Facebook is dealing with a new European headache over its WhatsApp acquisition after the Hamburg Commissioner for Data Protection today announced a decision prohibiting the two services from sharing data from their respective users.
Following the acquisition of WhatsApp in 2014, Facebook had initially said that user data would not be merged or shared between the two services. However, in August 2016 the companies released new Terms of Service stating that WhatsApp user data would be transferred to Facebook, a process that did not appear to ask for user permission or create an opt-out mechanism, according to the commission.
The commission did note that it would still be possible to create a process for WhatsApp users to opt into sharing their data. Specifically, it was initiating a mass transfer without seeking permission that the commission declared illegal.
That practice has also prompted an investigation by the European Union, which had previously approved the merger under the belief that the data would not be shared. Last December, the EU declared that Facebook may have made misleading statements during the merger review and could be subject to financial penalties of up to $180 million.
Facebook’s response to the E.U. inquiry is now under review.
Today’s Hamburg ruling will further complicate the issue for Facebook. When it comes to data and privacy, rules in the EU are still somewhat fractured across the 28 member states. The Hamburg commission governs German users, and the ruling made it quite clear the commission believes there is no legal rationale for allowing Facebook to share the information.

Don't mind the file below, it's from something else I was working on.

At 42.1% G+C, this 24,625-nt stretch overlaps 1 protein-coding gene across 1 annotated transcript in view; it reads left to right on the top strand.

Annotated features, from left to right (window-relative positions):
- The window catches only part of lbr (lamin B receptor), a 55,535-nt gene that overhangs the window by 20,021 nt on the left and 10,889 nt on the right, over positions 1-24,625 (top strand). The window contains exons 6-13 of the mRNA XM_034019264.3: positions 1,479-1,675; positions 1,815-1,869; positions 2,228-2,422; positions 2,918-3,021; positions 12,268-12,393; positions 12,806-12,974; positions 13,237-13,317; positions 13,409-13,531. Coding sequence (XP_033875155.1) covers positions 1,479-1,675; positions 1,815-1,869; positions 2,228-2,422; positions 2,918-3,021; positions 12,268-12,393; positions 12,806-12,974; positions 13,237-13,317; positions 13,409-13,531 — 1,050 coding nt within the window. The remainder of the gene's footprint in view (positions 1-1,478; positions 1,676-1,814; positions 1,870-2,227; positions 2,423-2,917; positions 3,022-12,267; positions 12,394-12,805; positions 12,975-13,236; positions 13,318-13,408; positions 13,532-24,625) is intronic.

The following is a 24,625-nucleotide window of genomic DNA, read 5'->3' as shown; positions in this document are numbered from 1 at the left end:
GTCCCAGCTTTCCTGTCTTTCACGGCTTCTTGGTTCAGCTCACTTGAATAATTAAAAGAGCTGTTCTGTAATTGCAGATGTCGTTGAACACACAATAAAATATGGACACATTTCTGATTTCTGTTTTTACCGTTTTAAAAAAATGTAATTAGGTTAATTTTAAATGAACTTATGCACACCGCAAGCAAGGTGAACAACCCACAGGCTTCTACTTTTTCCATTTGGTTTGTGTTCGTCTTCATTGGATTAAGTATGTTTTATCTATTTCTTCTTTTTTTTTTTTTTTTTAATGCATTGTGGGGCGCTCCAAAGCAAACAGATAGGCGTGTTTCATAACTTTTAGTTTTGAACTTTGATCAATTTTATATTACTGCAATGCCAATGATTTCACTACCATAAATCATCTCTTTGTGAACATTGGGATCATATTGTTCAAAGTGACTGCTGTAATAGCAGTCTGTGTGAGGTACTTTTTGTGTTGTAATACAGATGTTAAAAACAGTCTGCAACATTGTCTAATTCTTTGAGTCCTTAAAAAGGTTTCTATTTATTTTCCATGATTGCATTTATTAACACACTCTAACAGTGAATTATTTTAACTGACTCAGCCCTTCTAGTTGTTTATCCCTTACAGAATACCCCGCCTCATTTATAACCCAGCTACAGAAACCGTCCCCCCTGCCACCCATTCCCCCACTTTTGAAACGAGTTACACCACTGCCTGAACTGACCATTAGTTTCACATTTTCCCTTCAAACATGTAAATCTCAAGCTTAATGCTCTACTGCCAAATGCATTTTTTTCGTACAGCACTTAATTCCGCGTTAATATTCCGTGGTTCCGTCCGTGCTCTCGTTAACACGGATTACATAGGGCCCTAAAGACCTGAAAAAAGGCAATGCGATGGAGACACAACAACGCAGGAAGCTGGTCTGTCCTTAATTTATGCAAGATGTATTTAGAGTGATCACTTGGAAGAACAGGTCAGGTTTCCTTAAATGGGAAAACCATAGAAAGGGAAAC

“Facebook can not invoke interests of its own business because the complete data exchange is neither necessary for the purpose of network security or business analysis nor for advertising optimization,” the commission wrote. “Furthermore, the court clarifies that there is no effective consent from WhatsApp users for a data exchange with Facebook.”
The commission noted that the decision covers the 35 million WhatsApp users in Germany, but said it also hopes the decision will set a precedent for other data commissioners across the continent.
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